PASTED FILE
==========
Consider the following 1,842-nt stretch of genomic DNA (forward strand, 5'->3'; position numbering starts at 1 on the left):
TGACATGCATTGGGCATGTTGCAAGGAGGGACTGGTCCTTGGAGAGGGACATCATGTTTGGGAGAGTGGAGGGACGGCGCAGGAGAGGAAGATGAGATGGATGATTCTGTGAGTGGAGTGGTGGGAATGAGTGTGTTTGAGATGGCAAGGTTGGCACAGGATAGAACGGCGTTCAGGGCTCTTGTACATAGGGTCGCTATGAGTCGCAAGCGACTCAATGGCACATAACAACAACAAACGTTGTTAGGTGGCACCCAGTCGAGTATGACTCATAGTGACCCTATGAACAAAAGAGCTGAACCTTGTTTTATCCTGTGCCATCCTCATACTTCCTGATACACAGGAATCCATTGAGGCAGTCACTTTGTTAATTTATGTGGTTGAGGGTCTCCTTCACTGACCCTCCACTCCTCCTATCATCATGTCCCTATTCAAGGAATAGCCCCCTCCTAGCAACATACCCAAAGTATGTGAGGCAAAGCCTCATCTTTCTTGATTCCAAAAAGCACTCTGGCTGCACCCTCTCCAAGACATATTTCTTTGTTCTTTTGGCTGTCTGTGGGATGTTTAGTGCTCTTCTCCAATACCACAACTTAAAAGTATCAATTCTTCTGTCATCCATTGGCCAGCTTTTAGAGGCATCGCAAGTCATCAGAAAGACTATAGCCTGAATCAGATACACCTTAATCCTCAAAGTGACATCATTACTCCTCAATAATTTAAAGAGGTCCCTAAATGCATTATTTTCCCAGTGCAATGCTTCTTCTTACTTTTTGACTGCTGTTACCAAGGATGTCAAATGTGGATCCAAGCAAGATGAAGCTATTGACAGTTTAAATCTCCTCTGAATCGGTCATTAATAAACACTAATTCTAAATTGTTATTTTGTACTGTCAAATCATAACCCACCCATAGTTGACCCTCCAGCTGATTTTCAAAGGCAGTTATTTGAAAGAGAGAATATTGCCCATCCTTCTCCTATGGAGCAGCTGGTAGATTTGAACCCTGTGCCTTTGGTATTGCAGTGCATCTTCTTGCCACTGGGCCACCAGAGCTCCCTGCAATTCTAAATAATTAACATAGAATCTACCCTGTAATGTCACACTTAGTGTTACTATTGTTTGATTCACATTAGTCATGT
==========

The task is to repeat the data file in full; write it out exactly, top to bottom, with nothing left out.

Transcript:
Consider the following 1,842-nt stretch of genomic DNA (forward strand, 5'->3'; position numbering starts at 1 on the left):
TGACATGCATTGGGCATGTTGCAAGGAGGGACTGGTCCTTGGAGAGGGACATCATGTTTGGGAGAGTGGAGGGACGGCGCAGGAGAGGAAGATGAGATGGATGATTCTGTGAGTGGAGTGGTGGGAATGAGTGTGTTTGAGATGGCAAGGTTGGCACAGGATAGAACGGCGTTCAGGGCTCTTGTACATAGGGTCGCTATGAGTCGCAAGCGACTCAATGGCACATAACAACAACAAACGTTGTTAGGTGGCACCCAGTCGAGTATGACTCATAGTGACCCTATGAACAAAAGAGCTGAACCTTGTTTTATCCTGTGCCATCCTCATACTTCCTGATACACAGGAATCCATTGAGGCAGTCACTTTGTTAATTTATGTGGTTGAGGGTCTCCTTCACTGACCCTCCACTCCTCCTATCATCATGTCCCTATTCAAGGAATAGCCCCCTCCTAGCAACATACCCAAAGTATGTGAGGCAAAGCCTCATCTTTCTTGATTCCAAAAAGCACTCTGGCTGCACCCTCTCCAAGACATATTTCTTTGTTCTTTTGGCTGTCTGTGGGATGTTTAGTGCTCTTCTCCAATACCACAACTTAAAAGTATCAATTCTTCTGTCATCCATTGGCCAGCTTTTAGAGGCATCGCAAGTCATCAGAAAGACTATAGCCTGAATCAGATACACCTTAATCCTCAAAGTGACATCATTACTCCTCAATAATTTAAAGAGGTCCCTAAATGCATTATTTTCCCAGTGCAATGCTTCTTCTTACTTTTTGACTGCTGTTACCAAGGATGTCAAATGTGGATCCAAGCAAGATGAAGCTATTGACAGTTTAAATCTCCTCTGAATCGGTCATTAATAAACACTAATTCTAAATTGTTATTTTGTACTGTCAAATCATAACCCACCCATAGTTGACCCTCCAGCTGATTTTCAAAGGCAGTTATTTGAAAGAGAGAATATTGCCCATCCTTCTCCTATGGAGCAGCTGGTAGATTTGAACCCTGTGCCTTTGGTATTGCAGTGCATCTTCTTGCCACTGGGCCACCAGAGCTCCCTGCAATTCTAAATAATTAACATAGAATCTACCCTGTAATGTCACACTTAGTGTTACTATTGTTTGATTCACATTAGTCATGT